View Full Version : C-87 Vs. B-24?

7th Oct 2003, 20:37
Dear All,

Just finished reading Earnest Gann's classic "Fate is the Hunter" (again)...

Anyway, in it he says that he was none to happy flying the C-87 indeed an evil bastard contraption, nothing like the relatively efficient B-24 ..He has many other not very complimentary things to say as well.

Here's the question? Were the two aeroplanes (airplanes if you prefer) that much different? Gann certainly says so in no uncertain terms, but in the official specs I can't find that much difference between the B-24D and the C-87, apart from the 25 seat for pax rather than a bomb load.

Rgds BEX

8th Oct 2003, 10:35
BEXIL160, I've got a magazine article stashed away somewhere that goes into some detail on the changes that were made to the B-24 to arrive at a C-87. I'll see if I can locate it. I seem to recall that there was some modification made to the engine superchargers that may have affected the performance, but I could be wrong on that.

8th Oct 2003, 15:52
Thanks, I'm very interesred in what made these two so different.

Gann does mention superchargers, but if that was the only thing making the C87 a "pig", why not just swop the engines for the same as in the B-24 (Engines weren't in that short suppy at the time)

Thanks again.

rgds BEX

10th Oct 2003, 05:13
Hello BEX.
Unfortunately all the information that I could find was an article in the Winter 2000 journal of the Canadian Aviation Historical Society. It describes the conversion from B-24 to C-87, but contains no real information on what would affect the flying qualities enough to make the aircraft a dog.


The author does mention that the control cables had to be rerouted through the top of the aircraft. This could, I suppose, account for a certain amount of control sloppiness. Also, I believe the B-24 wing was an early version of a high aspect ratio, laminar flow airfoil. That type of wing performs better at altitude and not as well down low where most of the cargo flights operated. If indeed the engines were equipped with only a single stage supercharger, (no high blower) I can see why the performance left a lot to be desired. Of course this is pure speculation on my part. :D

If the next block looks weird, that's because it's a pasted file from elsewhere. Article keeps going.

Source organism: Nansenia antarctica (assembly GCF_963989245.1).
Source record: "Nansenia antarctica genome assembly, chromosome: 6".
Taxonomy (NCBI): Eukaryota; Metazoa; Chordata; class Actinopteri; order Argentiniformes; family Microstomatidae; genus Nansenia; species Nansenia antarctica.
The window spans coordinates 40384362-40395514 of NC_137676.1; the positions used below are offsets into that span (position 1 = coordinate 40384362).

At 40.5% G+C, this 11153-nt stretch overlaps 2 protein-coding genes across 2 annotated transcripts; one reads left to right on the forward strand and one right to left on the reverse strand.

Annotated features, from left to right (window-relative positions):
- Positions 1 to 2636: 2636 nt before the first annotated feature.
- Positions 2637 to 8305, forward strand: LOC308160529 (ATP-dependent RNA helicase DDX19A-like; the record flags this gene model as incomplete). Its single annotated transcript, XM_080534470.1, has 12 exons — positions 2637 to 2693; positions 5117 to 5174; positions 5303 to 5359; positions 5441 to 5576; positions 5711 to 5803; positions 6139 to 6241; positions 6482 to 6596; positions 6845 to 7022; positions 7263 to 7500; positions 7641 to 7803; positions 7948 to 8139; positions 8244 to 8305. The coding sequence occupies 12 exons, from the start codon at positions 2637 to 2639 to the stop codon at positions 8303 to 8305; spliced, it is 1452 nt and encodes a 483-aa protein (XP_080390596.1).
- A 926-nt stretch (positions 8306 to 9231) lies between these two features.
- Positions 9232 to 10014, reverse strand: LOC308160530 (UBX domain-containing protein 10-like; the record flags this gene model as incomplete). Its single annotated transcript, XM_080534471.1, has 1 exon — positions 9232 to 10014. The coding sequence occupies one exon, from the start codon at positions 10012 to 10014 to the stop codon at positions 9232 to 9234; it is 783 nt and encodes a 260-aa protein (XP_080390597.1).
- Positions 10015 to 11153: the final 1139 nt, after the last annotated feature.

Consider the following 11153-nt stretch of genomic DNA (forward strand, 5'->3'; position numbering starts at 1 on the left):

You could try airtanker.com for more info. Up until July or August, I believe Hawkins and Powers operated a couple of PB4Y's, the US Navy single tail version of the B-24, in a firebomber role. Sadly, they lost one in an inflight structural failure along with the crew, and the second one has been grounded.

11th Oct 2003, 23:48
Thanks PigBoat, alll very much appreciated.....

The mystery continues....

Best rgds
BEX :ok:

12th Oct 2003, 18:14
I seem to remember reading somewhere that Hawkins & Powers took the P&W R-1830 out of their PB4Ys and replaced them with the more powerful Wright R-2600 (as used in the B-25 Mitchell).

13th Oct 2003, 21:16
There was also the C-109 fuel hauler, using the same airframe , 4*400 gallon fuel tanks were added in the bomb bay, a 102 gallon in the bombardiers compartment in the nose and 3 contoured metal tanks above the bomb bay for another 334 gallons. total of 4,500 usg of fuel (2500 of it could be non aviation) it was known as the C one-oh-boom for obvious reasons.

on the hump routes on average one a week burned at the end of the runway after failing to rotate or overrunning.

However (2 sides every story) the C-87 could reach 28-30,000 feet much higher than the C-47s and C-53s that had preceded it, and it also had guns to fight back against the jap fighters. (er though no trained gunners or gun maintainers)

all the above comes from a good book on the burma china hump.
" Flying the Hump" in original ww2 color
by Jeff Ethell and Don Downie
isbn 076031131